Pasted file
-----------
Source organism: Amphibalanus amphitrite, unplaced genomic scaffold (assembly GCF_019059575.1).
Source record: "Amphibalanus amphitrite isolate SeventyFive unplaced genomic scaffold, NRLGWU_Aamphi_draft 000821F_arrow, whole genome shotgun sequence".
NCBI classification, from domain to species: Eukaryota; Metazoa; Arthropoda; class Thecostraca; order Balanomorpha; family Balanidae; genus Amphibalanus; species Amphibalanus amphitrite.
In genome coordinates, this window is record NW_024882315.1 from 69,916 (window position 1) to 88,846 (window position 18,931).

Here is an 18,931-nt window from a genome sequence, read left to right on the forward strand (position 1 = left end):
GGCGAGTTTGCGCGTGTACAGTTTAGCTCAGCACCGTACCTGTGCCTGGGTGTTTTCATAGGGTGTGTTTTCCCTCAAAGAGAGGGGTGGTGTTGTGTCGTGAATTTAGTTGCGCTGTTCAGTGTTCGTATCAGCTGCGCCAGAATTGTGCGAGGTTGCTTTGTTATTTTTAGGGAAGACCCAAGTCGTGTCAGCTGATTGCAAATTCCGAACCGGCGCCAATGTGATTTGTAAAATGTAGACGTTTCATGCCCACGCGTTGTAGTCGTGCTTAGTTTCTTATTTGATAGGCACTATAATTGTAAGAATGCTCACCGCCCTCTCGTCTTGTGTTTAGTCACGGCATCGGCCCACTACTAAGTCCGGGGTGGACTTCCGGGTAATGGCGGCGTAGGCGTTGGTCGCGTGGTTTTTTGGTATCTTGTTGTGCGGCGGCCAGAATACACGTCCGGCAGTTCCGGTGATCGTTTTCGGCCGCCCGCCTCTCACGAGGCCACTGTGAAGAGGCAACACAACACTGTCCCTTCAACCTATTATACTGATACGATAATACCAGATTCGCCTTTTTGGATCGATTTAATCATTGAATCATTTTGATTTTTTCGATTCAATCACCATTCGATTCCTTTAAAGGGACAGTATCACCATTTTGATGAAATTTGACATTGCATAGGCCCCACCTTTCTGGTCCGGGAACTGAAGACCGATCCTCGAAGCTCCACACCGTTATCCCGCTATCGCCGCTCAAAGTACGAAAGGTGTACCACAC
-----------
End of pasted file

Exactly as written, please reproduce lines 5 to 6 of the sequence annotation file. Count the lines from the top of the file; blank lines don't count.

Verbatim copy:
Here is an 18,931-nt window from a genome sequence, read left to right on the forward strand (position 1 = left end):
GGCGAGTTTGCGCGTGTACAGTTTAGCTCAGCACCGTACCTGTGCCTGGGTGTTTTCATAGGGTGTGTTTTCCCTCAAAGAGAGGGGTGGTGTTGTGTCGTGAATTTAGTTGCGCTGTTCAGTGTTCGTATCAGCTGCGCCAGAATTGTGCGAGGTTGCTTTGTTATTTTTAGGGAAGACCCAAGTCGTGTCAGCTGATTGCAAATTCCGAACCGGCGCCAATGTGATTTGTAAAATGTAGACGTTTCATGCCCACGCGTTGTAGTCGTGCTTAGTTTCTTATTTGATAGGCACTATAATTGTAAGAATGCTCACCGCCCTCTCGTCTTGTGTTTAGTCACGGCATCGGCCCACTACTAAGTCCGGGGTGGACTTCCGGGTAATGGCGGCGTAGGCGTTGGTCGCGTGGTTTTTTGGTATCTTGTTGTGCGGCGGCCAGAATACACGTCCGGCAGTTCCGGTGATCGTTTTCGGCCGCCCGCCTCTCACGAGGCCACTGTGAAGAGGCAACACAACACTGTCCCTTCAACCTATTATACTGATACGATAATACCAGATTCGCCTTTTTGGATCGATTTAATCATTGAATCATTTTGATTTTTTCGATTCAATCACCATTCGATTCCTTTAAAGGGACAGTATCACCATTTTGATGAAATTTGACATTGCATAGGCCCCACCTTTCTGGTCCGGGAACTGAAGACCGATCCTCGAAGCTCCACACCGTTATCCCGCTATCGCCGCTCAAAGTACGAAAGGTGTACCACAC